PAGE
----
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American shoppers are increasingly “steaking” their claim to all-natural and organic meat. But as truly progressive grocers know, commanding stronger sales in a premium-positioned category such as purely natural and organic proteins amid a still-sputtering economy requires a heightened level of planning, merchandising and consumer education to “meat” more discerning shoppers’ needs and expectations.
In our October print issue that will hit the streets early next week, PG contributing editor Jennifer Strailey takes an in-depth look at the need-to-know trends in natural/organic meat in an insightful feature story titled, “Ground Rules,” which profiles three different retail channels: a natural food co-op; a specialty grocer; and a traditional supermarket. What Jennifer found were three distinct retail approaches with one commonality: Success.
In the interim, retailers that are interested in expanding their sustainably raised meat and poultry offerings can find more information through a growing number of organizations and companies devoted to sustainably raised food and humanely raised animals.
One such organization is New York, N.Y.-based Sustainable Table. Through its website, www.sustainabletable.com, the organization seeks to educate American consumers about sustainably raised food. “We try to be comprehensive without being overly technical,” explains Senior Policy Advisor Chris Hunt about the site.
The site includes Sustainable Table’s Eat Well Guide (www.eatwellguide.org). Visitors can enter a zip code and gain access to listings of grocers, restaurants and farms that specialize in sustainably raised food in their area.
“Sustainability has been an incredible growth area,” notes Hunt. “There’s been a huge spike in awareness, in part because of folks like Michael Pollan and films like ‘Food Inc.’ ”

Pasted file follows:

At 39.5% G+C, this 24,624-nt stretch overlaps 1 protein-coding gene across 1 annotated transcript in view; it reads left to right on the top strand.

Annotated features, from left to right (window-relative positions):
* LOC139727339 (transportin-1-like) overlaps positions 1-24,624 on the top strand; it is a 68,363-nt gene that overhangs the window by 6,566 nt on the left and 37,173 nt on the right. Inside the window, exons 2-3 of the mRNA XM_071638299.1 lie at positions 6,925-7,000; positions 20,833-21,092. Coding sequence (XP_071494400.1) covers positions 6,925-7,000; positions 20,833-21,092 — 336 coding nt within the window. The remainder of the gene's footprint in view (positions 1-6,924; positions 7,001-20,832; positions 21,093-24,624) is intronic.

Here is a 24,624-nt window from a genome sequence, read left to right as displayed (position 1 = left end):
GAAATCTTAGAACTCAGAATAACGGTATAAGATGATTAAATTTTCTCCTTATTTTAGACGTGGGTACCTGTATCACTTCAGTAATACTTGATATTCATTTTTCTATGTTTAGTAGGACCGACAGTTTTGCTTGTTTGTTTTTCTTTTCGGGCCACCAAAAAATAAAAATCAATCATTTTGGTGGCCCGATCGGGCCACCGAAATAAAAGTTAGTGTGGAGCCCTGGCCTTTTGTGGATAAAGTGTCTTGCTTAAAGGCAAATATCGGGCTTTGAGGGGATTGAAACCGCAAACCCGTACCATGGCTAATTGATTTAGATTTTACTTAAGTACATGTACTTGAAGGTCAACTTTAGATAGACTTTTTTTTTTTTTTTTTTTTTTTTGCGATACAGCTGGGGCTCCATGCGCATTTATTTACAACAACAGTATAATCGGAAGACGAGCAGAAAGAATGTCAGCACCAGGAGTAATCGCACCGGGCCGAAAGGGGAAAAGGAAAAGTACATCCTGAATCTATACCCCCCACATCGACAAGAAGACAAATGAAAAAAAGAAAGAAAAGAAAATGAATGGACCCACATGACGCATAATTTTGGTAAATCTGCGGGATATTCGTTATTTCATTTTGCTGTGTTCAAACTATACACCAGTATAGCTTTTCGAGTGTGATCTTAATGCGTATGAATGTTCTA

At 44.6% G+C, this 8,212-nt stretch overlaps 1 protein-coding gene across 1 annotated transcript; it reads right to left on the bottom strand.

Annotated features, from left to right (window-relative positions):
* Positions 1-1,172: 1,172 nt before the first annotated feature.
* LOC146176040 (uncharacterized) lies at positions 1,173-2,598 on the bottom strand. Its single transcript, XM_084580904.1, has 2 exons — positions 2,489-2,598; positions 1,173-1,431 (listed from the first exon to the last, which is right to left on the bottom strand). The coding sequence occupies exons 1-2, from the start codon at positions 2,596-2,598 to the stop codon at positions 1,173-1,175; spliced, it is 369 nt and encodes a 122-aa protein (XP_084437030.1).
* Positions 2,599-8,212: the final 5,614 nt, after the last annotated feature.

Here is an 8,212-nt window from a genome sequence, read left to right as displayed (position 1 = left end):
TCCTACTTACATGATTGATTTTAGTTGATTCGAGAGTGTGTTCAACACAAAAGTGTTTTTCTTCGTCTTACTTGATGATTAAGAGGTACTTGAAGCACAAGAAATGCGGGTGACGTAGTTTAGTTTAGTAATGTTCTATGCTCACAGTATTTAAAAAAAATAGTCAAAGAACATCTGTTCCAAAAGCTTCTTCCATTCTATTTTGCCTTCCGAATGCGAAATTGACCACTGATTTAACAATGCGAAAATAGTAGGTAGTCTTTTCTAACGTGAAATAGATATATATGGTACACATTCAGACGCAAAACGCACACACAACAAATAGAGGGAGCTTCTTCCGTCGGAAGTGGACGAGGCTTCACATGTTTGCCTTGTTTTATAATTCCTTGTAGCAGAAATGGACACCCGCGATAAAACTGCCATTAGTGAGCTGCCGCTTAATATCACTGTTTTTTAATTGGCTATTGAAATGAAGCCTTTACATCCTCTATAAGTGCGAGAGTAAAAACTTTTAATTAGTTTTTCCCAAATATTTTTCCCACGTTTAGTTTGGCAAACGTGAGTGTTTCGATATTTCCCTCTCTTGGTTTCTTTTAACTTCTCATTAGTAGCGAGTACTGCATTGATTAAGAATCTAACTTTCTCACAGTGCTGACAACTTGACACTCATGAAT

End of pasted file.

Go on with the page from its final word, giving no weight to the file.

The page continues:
While it’s a word increasingly on the lips of American consumers, even Sustainable Table wrestles with the fact that “sustainable” has yet to be clearly defined in the food industry. “The underlying theme is that sustainable means different things to different people,” says Hunt. “For some it’s environmental impact. Other people really want sustainable to include high animal welfare, and there are those who want it to mean no pesticides.”
With regard to meat, Sustainable Table defines sustainably raised animals as those that live on pastures. “It’s about pasture-based farms and that excludes confinement facilities,” Hunt clarifies.
Sustainable Table’s satellite website at www.eatwellguide.org contains information on a variety of issues related to sustainability, such as rBGH and hormone use, the benefits of sustainability and more.
The guide can be a valuable resource for retailers seeking sustainable suppliers, notes Hunt. Grocers, who as Hunt says, “make a really honest effort to offer sustainable products,” are invited to contact the organization to be considered for inclusion in the guide. Currently, the Eatwell Guide database includes 25,000 farms, ranches, grocery stores and restaurants.
American Grassfed Association
4340 E Kentucky Avenue, Suite 311
Denver, CO 80246
Mailing Address: P.O. Box 461090, Denver, CO 80246
Email: [email protected]
1667 Cole Blvd, Building 19, Suite 300
Golden, Colorado 80401
Heritage Foods USA
402 Graham Ave.
Brooklyn, NY 11211
Mailing Address: P.O. Box 198, Brooklyn, NY 11211
1600 Harbor Bay Parkway, Suite 250
Alameda, CA 94502